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HISTORIC ELECTION: Muskogee voting on first bond in 50+ years

Posted at 8:52 PM, Jun 17, 2024

MUSKOGEE, Okla. — For the first time in more than 50 years, Muskogee leaders are asking voters to pass a general obligation bond.

The bond, split into four propositions, is designed to fund $100 million worth of projects over a 25-year span.

A trip to Downtown Muskogee is a trip to the past. The buildings are nearing 100 years of age, and the roads surrounding them are in poor shape.

Mayor Patrick Cale embodies an ‘Okie from Muskogee.’ He’s lived in town for more than 50 years. As for how much his hometown has changed, “not a lot,” he said.

Across town, buildings are deteriorating, police cars are breaking down, the fire department is operating with outdated equipment, and roads are crumbling.

$78.6M: Muskogee asks voters to decide on first bond in 50 years

The city believes the bonds will fix those issues now and in the future.

Keith Titsworth plans to vote ‘yes’ because of the growth he sees in surrounding communities.

“They got new structures that are coming up, that’s actually making the town look nice,” Titsworth said. “Muskogee ain’t had that in years.”

Mark Hughes, on the other hand, isn’t sold.

“A lot of us [in opposition] don’t have any problems with what’s in the bond,” Hughes said, “We have a problem with the deceitfulness and, long term, how much it’s gonna cost us for our property taxes.”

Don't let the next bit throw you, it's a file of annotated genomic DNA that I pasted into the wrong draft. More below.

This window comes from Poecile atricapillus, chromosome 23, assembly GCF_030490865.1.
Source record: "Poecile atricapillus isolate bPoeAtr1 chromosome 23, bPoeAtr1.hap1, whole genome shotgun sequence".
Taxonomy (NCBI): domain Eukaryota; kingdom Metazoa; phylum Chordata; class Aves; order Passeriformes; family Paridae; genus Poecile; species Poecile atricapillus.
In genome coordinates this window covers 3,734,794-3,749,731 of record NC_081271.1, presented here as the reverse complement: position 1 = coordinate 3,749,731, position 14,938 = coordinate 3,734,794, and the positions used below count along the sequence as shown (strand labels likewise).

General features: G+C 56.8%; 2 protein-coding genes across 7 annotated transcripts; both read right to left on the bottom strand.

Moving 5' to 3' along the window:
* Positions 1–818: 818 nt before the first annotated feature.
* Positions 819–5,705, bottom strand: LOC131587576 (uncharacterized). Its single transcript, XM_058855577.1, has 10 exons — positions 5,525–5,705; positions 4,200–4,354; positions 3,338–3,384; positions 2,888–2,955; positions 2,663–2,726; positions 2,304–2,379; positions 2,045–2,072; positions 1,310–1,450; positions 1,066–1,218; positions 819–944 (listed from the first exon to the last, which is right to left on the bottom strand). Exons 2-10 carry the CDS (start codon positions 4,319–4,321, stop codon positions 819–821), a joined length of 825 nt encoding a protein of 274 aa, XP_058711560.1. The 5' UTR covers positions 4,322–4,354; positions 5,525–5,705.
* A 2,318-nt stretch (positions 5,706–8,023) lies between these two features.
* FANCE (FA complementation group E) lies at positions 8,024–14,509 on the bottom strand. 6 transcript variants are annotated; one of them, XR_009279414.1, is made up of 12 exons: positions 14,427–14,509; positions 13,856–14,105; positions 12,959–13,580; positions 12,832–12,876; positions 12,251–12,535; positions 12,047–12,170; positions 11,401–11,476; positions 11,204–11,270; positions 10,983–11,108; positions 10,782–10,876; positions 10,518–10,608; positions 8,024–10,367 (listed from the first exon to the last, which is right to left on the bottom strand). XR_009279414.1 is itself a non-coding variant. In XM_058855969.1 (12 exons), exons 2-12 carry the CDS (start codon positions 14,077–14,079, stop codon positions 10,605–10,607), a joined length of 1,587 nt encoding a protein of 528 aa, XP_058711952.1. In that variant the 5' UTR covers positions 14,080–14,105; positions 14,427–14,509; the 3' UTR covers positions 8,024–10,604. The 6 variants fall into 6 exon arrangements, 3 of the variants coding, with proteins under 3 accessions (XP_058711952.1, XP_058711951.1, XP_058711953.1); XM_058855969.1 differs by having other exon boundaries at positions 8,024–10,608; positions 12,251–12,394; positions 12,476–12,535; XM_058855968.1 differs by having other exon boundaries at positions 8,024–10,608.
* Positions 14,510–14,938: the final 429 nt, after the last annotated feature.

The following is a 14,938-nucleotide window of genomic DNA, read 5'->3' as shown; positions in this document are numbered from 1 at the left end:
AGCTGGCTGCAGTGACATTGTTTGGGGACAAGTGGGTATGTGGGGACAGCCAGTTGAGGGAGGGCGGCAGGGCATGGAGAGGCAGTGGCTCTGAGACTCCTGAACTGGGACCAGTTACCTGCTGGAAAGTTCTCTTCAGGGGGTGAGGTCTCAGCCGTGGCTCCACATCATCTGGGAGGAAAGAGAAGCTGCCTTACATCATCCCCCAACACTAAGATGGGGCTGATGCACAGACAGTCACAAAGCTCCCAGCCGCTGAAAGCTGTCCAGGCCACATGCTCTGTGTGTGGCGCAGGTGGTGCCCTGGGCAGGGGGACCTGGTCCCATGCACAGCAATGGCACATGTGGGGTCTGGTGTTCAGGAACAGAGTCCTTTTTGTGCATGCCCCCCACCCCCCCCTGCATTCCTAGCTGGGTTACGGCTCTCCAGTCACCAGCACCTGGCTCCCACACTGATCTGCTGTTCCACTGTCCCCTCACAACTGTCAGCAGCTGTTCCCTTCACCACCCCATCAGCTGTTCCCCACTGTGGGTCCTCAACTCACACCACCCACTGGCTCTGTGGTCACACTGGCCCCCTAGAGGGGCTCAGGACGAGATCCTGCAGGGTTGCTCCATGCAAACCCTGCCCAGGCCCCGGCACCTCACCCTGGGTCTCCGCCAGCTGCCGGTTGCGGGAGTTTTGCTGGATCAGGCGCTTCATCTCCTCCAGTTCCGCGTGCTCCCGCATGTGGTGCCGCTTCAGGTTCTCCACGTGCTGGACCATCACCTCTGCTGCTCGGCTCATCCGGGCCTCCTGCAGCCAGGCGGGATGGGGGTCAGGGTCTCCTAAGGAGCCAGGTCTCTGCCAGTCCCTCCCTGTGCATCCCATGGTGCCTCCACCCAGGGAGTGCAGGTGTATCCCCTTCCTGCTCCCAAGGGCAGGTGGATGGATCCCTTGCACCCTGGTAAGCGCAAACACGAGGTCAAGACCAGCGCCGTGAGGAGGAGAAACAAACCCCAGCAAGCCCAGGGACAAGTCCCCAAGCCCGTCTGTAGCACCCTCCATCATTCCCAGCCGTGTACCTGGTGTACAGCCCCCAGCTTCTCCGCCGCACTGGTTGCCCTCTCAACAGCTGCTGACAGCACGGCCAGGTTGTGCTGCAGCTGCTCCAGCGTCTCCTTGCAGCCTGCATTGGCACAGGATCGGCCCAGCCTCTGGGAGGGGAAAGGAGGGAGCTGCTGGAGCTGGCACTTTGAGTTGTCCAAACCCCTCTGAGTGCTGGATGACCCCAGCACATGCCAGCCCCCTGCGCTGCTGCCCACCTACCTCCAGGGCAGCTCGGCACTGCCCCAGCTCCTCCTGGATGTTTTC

According to estimates from the city, property taxes will increase by about $12.50 per $100,000 of a home’s value. Voters will vote on that and an extension of a sales tax. With 25 years' worth of projects, Titsworth has the kids in mind.

“It stinks for the kids, and the stuff that’s lacking,” Titsworth said, “They gotta go somewhere else like Tulsa, and Broken Arrow just to enjoy.”

Hughes believes 25 years is too far down the road. Instead, he suggests a five year plan.
“Say, we’re gonna fund the new police department, and the new fire station for this much money for five years,” Hughes said, “25 years, and we don’t know what the economy’s gonna do.”

The projects included in the bonds include a new police station, funding for first responders’ equipment, road construction and park improvements. A full list of the projects can be found here.

Residents will vote on the bond on Aug. 27.

“If it doesn’t pass, nothing changes,” Cale said.

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